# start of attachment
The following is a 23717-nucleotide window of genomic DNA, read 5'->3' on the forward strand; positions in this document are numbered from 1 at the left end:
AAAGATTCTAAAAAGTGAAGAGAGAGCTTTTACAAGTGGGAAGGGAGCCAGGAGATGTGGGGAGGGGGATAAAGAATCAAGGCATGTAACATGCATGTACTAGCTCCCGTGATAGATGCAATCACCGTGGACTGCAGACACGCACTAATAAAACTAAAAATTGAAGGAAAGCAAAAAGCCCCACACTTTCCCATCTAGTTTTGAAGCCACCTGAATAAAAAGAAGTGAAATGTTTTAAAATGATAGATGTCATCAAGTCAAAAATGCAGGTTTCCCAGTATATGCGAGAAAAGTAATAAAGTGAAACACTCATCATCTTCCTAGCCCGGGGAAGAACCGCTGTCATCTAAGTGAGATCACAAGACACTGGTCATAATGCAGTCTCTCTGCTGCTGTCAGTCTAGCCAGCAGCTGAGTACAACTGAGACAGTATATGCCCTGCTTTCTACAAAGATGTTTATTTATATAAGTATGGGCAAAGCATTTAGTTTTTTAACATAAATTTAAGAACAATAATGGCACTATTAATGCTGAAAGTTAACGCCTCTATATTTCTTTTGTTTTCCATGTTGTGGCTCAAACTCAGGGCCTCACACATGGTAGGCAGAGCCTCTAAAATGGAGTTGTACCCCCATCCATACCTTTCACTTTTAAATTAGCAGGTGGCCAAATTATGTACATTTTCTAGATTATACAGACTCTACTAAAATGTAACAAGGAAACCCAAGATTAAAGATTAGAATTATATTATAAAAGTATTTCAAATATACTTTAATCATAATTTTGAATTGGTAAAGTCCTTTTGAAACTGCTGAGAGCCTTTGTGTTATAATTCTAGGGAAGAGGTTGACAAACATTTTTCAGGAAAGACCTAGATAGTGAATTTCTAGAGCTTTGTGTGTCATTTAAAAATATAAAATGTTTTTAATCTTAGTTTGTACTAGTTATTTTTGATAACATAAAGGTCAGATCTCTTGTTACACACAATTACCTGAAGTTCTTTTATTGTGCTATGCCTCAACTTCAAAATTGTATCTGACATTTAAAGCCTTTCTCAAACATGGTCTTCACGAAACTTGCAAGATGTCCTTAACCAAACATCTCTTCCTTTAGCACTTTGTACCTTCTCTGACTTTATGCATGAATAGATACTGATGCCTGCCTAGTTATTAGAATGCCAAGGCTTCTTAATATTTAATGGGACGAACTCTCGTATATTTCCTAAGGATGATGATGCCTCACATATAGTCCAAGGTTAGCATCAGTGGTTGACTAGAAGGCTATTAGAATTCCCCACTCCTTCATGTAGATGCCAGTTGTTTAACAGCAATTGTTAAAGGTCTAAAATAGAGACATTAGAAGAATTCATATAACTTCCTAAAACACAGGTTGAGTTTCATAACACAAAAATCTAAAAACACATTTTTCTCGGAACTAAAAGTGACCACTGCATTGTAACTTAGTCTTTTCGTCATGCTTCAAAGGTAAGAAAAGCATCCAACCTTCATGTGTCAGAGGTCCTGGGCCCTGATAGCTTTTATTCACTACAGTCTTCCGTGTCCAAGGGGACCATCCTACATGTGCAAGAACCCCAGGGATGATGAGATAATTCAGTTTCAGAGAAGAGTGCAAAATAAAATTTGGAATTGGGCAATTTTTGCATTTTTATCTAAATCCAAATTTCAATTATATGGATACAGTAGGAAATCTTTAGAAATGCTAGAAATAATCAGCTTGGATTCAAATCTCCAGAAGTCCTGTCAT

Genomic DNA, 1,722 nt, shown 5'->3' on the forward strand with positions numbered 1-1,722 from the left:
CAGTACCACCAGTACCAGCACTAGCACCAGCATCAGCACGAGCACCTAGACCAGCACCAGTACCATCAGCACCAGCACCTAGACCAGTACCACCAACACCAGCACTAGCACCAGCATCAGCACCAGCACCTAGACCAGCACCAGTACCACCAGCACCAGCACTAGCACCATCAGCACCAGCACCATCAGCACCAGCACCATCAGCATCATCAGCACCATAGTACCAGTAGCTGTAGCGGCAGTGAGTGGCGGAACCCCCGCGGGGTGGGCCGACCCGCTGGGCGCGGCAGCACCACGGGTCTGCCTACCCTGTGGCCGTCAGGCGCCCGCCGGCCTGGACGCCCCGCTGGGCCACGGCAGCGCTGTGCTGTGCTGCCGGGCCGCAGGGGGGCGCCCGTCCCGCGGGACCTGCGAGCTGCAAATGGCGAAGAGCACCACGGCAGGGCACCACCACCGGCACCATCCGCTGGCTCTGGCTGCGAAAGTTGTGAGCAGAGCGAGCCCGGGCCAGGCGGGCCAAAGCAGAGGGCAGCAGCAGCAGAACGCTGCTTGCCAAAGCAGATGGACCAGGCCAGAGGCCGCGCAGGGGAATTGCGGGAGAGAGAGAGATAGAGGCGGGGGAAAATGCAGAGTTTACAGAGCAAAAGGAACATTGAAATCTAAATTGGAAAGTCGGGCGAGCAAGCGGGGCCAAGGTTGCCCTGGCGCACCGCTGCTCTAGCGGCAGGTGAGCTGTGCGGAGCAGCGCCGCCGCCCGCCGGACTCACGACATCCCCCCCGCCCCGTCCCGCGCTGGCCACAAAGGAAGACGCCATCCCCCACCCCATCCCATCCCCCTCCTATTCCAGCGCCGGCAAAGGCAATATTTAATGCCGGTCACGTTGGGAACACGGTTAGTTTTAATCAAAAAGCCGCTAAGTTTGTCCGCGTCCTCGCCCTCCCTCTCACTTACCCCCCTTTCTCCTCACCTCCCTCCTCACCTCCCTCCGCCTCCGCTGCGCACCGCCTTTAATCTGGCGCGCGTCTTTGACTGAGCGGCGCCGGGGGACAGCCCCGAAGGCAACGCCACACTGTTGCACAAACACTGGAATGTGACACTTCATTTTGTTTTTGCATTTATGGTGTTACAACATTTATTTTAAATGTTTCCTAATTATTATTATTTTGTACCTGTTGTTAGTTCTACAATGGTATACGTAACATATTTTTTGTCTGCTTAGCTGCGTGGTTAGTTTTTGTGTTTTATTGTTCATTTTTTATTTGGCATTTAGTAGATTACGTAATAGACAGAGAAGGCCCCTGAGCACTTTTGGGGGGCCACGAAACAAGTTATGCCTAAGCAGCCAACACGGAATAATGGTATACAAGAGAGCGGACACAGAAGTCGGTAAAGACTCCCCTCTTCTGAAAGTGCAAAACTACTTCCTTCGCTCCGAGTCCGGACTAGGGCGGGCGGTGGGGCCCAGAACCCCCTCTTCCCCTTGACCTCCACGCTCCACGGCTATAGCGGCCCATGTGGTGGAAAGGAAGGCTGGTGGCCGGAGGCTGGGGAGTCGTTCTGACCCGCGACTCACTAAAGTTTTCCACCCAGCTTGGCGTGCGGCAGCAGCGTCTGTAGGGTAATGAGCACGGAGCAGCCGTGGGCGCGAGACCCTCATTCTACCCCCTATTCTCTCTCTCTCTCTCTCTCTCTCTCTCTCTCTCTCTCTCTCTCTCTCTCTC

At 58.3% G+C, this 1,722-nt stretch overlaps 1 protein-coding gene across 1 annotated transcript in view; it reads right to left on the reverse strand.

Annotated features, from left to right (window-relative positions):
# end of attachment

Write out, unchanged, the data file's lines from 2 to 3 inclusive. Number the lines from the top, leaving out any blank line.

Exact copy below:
AAAGATTCTAAAAAGTGAAGAGAGAGCTTTTACAAGTGGGAAGGGAGCCAGGAGATGTGGGGAGGGGGATAAAGAATCAAGGCATGTAACATGCATGTACTAGCTCCCGTGATAGATGCAATCACCGTGGACTGCAGACACGCACTAATAAAACTAAAAATTGAAGGAAAGCAAAAAGCCCCACACTTTCCCATCTAGTTTTGAAGCCACCTGAATAAAAAGAAGTGAAATGTTTTAAAATGATAGATGTCATCAAGTCAAAAATGCAGGTTTCCCAGTATATGCGAGAAAAGTAATAAAGTGAAACACTCATCATCTTCCTAGCCCGGGGAAGAACCGCTGTCATCTAAGTGAGATCACAAGACACTGGTCATAATGCAGTCTCTCTGCTGCTGTCAGTCTAGCCAGCAGCTGAGTACAACTGAGACAGTATATGCCCTGCTTTCTACAAAGATGTTTATTTATATAAGTATGGGCAAAGCATTTAGTTTTTTAACATAAATTTAAGAACAATAATGGCACTATTAATGCTGAAAGTTAACGCCTCTATATTTCTTTTGTTTTCCATGTTGTGGCTCAAACTCAGGGCCTCACACATGGTAGGCAGAGCCTCTAAAATGGAGTTGTACCCCCATCCATACCTTTCACTTTTAAATTAGCAGGTGGCCAAATTATGTACATTTTCTAGATTATACAGACTCTACTAAAATGTAACAAGGAAACCCAAGATTAAAGATTAGAATTATATTATAAAAGTATTTCAAATATACTTTAATCATAATTTTGAATTGGTAAAGTCCTTTTGAAACTGCTGAGAGCCTTTGTGTTATAATTCTAGGGAAGAGGTTGACAAACATTTTTCAGGAAAGACCTAGATAGTGAATTTCTAGAGCTTTGTGTGTCATTTAAAAATATAAAATGTTTTTAATCTTAGTTTGTACTAGTTATTTTTGATAACATAAAGGTCAGATCTCTTGTTACACACAATTACCTGAAGTTCTTTTATTGTGCTATGCCTCAACTTCAAAATTGTATCTGACATTTAAAGCCTTTCTCAAACATGGTCTTCACGAAACTTGCAAGATGTCCTTAACCAAACATCTCTTCCTTTAGCACTTTGTACCTTCTCTGACTTTATGCATGAATAGATACTGATGCCTGCCTAGTTATTAGAATGCCAAGGCTTCTTAATATTTAATGGGACGAACTCTCGTATATTTCCTAAGGATGATGATGCCTCACATATAGTCCAAGGTTAGCATCAGTGGTTGACTAGAAGGCTATTAGAATTCCCCACTCCTTCATGTAGATGCCAGTTGTTTAACAGCAATTGTTAAAGGTCTAAAATAGAGACATTAGAAGAATTCATATAACTTCCTAAAACACAGGTTGAGTTTCATAACACAAAAATCTAAAAACACATTTTTCTCGGAACTAAAAGTGACCACTGCATTGTAACTTAGTCTTTTCGTCATGCTTCAAAGGTAAGAAAAGCATCCAACCTTCATGTGTCAGAGGTCCTGGGCCCTGATAGCTTTTATTCACTACAGTCTTCCGTGTCCAAGGGGACCATCCTACATGTGCAAGAACCCCAGGGATGATGAGATAATTCAGTTTCAGAGAAGAGTGCAAAATAAAATTTGGAATTGGGCAATTTTTGCATTTTTATCTAAATCCAAATTTCAATTATATGGATACAGTAGGAAATCTTTAGAAATGCTAGAAATAATCAGCTTGGATTCAAATCTCCAGAAGTCCTGTCAT

Genomic DNA, 1,722 nt, shown 5'->3' on the forward strand with positions numbered 1-1,722 from the left: